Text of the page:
By Leah Dolan and Nicole Mowbray, CNN
London (CNN) — London Fashion Week kicked off on Friday in the glow of a sweltering UK heatwave, and concluded on Tuesday after biblical showers and thunderstorms. The energy across the style set throughout the five day schedule was equally split, as anticipation for blockbuster shows from Burberry, JW Anderson, Erdem and Simone Rocha contended with the tangible absence of buzzy brands such as Dilara Findikoglu, Halpern, Nensi Dojaka and S.S. Daley — designers who decided to cancel their shows just weeks ahead of the event.
Festivities began this season with what could become a new tradition: Britain’s answer to the Met Gala, organized by Anna Wintour in aid of London’s performing arts centers. Vogue World’s glitzy maroon carpet gave the schedule an injection of star power, with guests ranging from Sienna Miller (who debuted her baby bump in Schiaparelli couture) and Jodie Turner-Smith, to Princess Eugenie and Kate Winslet.
More famous faces piled into the London fashion scene over the course of the week. Cole Sprouse, Suki Waterhouse, Charli XCX, Ncuti Gatwa and Alexa Chung were spotted at the Roundhouse in North London for JW Anderson’s catwalk on Saturday; while gold medal Olympian Mo Farah, “Gorillaz” frontman Damon Albarn, Rachel Weiss, Jodie Comer and Kylie Minogue were part of the posse that took over Highbury Fields in east London for the Burberry show.
However, some controversial collections and marketing choices brought London Fashion Week outside of the industry bubble and into the wider cultural conversation. Burberry — whose second collection helmed by Daniel Lee was shown on Monday afternoon — renamed the London Underground Station Bond Street to “Burberry Street” last week, allegedly causing chaos and confusion for the city’s tourists over the weekend. On Friday night, emerging Nigerian designer Mowalola sparked debate around the appropriate usage of religious iconography after she featured the Saudi Arabian flag on a mini skirt in her Spring-Summer 2024 runway.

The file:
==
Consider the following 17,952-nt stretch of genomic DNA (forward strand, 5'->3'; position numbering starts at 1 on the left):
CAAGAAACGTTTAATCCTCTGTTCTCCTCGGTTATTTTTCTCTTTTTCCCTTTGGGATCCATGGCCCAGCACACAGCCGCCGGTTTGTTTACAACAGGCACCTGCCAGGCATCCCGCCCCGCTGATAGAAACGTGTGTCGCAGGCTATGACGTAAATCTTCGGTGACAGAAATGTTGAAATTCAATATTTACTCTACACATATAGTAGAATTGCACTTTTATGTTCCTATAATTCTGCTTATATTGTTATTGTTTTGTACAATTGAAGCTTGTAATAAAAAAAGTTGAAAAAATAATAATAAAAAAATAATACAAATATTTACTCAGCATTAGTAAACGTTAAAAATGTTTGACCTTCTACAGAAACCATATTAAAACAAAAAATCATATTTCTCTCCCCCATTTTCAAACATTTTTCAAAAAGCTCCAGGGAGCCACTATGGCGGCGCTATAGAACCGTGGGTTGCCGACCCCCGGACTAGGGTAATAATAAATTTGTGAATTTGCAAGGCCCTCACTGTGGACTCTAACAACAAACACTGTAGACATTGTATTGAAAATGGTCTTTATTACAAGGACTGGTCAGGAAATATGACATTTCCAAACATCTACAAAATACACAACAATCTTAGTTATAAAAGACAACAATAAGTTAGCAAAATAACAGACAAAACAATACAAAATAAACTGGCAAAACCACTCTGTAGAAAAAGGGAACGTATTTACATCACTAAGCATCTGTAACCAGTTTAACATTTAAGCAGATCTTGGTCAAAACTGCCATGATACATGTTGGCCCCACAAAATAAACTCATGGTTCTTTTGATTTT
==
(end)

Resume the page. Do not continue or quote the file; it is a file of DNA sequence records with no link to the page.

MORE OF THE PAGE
Scroll down to read all the trends that emerged from the London shows.
Some brands pushed the adage of ‘wearable art’ to its limit, presenting a series of conceptual runway looks that seemed to be more sculptural than sartorial. On Friday, burgeoning designer HARRI (who created the headline-grabbing inflatable jumpsuit musician Sam Smith wore to the Brit Awards in February) showcased more blown-up balloon trousers, this time with dresses and jackets to match. JW Anderson’s opening look on Saturday featured a hoodie and pair of shorts fashioned entirely out of clay, while KWK by Kwok brought new meaning to the idea of a hoop skirt. The Hong-Kong born designer layered enormous discs to create what looked like giant blooming futuristic flowers.
This season, what was happening below the ankle was almost as important as what was happening everywhere else. On Sunday, Simone Rocha revealed a surprise collaboration with Crocs on the runway, reimagining the divisive rubber shoe with a platform heel adorned with the Irish designer’s signature pearls and crystal Jibbitz. And the Croc appreciation didn’t stop there: Emerging lingerie designer Sinéad O’Dwyer also included a sandal version of the gardening footwear in her Spring-Summer 2024 collection. HARRI brought the toe shoe to the runway, dressing models in Vibram’s infamous FiveFinger hiking shoes; while Molly Goddard sent her models strutting down the catwalk in knee-high lace up boots that were reminiscent of professional wrestling gear.